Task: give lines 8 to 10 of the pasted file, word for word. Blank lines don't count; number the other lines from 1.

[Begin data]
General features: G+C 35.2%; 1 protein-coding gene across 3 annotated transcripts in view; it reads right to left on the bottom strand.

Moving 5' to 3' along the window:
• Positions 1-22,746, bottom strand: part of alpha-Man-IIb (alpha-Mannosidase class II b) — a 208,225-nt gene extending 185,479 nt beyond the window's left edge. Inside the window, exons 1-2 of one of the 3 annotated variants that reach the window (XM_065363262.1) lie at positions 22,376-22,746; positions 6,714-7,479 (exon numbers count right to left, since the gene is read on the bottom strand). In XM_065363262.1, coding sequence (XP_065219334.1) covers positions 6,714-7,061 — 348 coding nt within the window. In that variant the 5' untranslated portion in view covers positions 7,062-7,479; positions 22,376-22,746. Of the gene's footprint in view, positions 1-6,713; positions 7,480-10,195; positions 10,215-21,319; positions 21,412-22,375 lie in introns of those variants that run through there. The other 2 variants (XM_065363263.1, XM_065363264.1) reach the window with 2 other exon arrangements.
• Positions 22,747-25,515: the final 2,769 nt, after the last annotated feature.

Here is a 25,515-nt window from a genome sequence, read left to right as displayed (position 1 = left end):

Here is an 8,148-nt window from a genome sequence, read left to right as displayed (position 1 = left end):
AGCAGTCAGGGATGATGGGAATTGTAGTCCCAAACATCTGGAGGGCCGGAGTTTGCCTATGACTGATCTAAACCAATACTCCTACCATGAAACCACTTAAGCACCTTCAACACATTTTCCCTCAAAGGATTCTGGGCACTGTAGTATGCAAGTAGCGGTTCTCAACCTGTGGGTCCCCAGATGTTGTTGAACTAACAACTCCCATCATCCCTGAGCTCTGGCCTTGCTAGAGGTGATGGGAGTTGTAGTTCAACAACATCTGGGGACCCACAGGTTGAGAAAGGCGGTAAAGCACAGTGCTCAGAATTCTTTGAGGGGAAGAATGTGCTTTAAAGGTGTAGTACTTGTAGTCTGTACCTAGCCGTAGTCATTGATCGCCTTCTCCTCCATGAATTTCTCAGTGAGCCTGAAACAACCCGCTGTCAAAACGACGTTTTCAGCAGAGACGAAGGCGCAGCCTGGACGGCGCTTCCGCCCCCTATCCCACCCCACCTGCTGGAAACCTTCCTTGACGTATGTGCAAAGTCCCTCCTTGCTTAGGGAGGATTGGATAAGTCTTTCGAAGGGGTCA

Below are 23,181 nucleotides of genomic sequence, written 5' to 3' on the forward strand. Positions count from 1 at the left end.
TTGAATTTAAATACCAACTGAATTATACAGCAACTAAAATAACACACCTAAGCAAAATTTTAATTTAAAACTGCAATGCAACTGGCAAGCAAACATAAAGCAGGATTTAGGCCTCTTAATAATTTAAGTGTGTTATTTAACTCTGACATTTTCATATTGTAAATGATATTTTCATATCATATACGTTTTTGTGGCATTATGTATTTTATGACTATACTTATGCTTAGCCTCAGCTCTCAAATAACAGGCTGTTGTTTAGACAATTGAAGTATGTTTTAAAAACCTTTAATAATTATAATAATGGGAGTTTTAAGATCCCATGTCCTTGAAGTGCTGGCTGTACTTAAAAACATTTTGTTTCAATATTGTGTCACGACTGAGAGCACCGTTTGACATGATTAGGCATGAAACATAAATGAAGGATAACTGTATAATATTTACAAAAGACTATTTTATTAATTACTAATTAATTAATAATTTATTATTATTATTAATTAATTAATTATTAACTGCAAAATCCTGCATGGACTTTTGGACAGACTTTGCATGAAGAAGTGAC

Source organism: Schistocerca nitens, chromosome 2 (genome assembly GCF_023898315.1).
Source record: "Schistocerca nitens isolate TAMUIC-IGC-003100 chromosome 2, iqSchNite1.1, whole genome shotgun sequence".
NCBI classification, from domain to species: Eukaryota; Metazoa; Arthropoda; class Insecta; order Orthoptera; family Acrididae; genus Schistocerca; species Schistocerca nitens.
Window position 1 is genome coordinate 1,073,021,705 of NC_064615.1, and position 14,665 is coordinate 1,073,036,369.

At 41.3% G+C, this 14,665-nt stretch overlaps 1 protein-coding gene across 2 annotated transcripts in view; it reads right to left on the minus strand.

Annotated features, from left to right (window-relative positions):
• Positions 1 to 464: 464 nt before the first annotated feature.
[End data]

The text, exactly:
Below are 23,181 nucleotides of genomic sequence, written 5' to 3' on the forward strand. Positions count from 1 at the left end.
TTGAATTTAAATACCAACTGAATTATACAGCAACTAAAATAACACACCTAAGCAAAATTTTAATTTAAAACTGCAATGCAACTGGCAAGCAAACATAAAGCAGGATTTAGGCCTCTTAATAATTTAAGTGTGTTATTTAACTCTGACATTTTCATATTGTAAATGATATTTTCATATCATATACGTTTTTGTGGCATTATGTATTTTATGACTATACTTATGCTTAGCCTCAGCTCTCAAATAACAGGCTGTTGTTTAGACAATTGAAGTATGTTTTAAAAACCTTTAATAATTATAATAATGGGAGTTTTAAGATCCCATGTCCTTGAAGTGCTGGCTGTACTTAAAAACATTTTGTTTCAATATTGTGTCACGACTGAGAGCACCGTTTGACATGATTAGGCATGAAACATAAATGAAGGATAACTGTATAATATTTACAAAAGACTATTTTATTAATTACTAATTAATTAATAATTTATTATTATTATTAATTAATTAATTATTAACTGCAAAATCCTGCATGGACTTTTGGACAGACTTTGCATGAAGAAGTGAC

Source organism: Schistocerca nitens, chromosome 2 (genome assembly GCF_023898315.1).